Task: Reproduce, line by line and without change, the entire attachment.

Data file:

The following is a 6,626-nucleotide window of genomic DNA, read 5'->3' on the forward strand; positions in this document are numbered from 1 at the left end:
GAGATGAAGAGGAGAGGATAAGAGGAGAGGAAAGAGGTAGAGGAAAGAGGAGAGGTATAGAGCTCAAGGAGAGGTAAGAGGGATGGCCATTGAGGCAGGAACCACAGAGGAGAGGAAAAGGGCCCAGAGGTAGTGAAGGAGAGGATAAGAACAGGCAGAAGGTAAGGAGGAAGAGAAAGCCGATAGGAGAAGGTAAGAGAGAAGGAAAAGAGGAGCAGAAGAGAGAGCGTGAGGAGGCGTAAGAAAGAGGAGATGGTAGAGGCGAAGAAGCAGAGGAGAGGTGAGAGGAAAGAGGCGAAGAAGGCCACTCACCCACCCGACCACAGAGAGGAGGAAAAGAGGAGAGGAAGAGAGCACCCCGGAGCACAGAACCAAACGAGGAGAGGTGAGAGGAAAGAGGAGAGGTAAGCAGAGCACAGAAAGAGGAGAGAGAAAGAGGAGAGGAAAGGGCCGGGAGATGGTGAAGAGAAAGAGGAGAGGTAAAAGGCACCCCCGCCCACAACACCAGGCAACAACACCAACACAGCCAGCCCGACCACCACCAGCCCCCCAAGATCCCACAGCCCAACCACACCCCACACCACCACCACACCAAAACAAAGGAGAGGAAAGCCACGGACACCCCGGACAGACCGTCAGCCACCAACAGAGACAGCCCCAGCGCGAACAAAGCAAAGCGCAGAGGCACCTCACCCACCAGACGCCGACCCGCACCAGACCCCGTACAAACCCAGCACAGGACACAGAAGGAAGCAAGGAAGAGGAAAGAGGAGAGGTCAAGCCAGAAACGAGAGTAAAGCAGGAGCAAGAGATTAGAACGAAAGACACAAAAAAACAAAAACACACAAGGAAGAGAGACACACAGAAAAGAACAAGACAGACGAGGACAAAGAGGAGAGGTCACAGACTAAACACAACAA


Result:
The following is a 6,626-nucleotide window of genomic DNA, read 5'->3' on the forward strand; positions in this document are numbered from 1 at the left end:
GAGATGAAGAGGAGAGGATAAGAGGAGAGGAAAGAGGTAGAGGAAAGAGGAGAGGTATAGAGCTCAAGGAGAGGTAAGAGGGATGGCCATTGAGGCAGGAACCACAGAGGAGAGGAAAAGGGCCCAGAGGTAGTGAAGGAGAGGATAAGAACAGGCAGAAGGTAAGGAGGAAGAGAAAGCCGATAGGAGAAGGTAAGAGAGAAGGAAAAGAGGAGCAGAAGAGAGAGCGTGAGGAGGCGTAAGAAAGAGGAGATGGTAGAGGCGAAGAAGCAGAGGAGAGGTGAGAGGAAAGAGGCGAAGAAGGCCACTCACCCACCCGACCACAGAGAGGAGGAAAAGAGGAGAGGAAGAGAGCACCCCGGAGCACAGAACCAAACGAGGAGAGGTGAGAGGAAAGAGGAGAGGTAAGCAGAGCACAGAAAGAGGAGAGAGAAAGAGGAGAGGAAAGGGCCGGGAGATGGTGAAGAGAAAGAGGAGAGGTAAAAGGCACCCCCGCCCACAACACCAGGCAACAACACCAACACAGCCAGCCCGACCACCACCAGCCCCCCAAGATCCCACAGCCCAACCACACCCCACACCACCACCACACCAAAACAAAGGAGAGGAAAGCCACGGACACCCCGGACAGACCGTCAGCCACCAACAGAGACAGCCCCAGCGCGAACAAAGCAAAGCGCAGAGGCACCTCACCCACCAGACGCCGACCCGCACCAGACCCCGTACAAACCCAGCACAGGACACAGAAGGAAGCAAGGAAGAGGAAAGAGGAGAGGTCAAGCCAGAAACGAGAGTAAAGCAGGAGCAAGAGATTAGAACGAAAGACACAAAAAAACAAAAACACACAAGGAAGAGAGACACACAGAAAAGAACAAGACAGACGAGGACAAAGAGGAGAGGTCACAGACTAAACACAACAA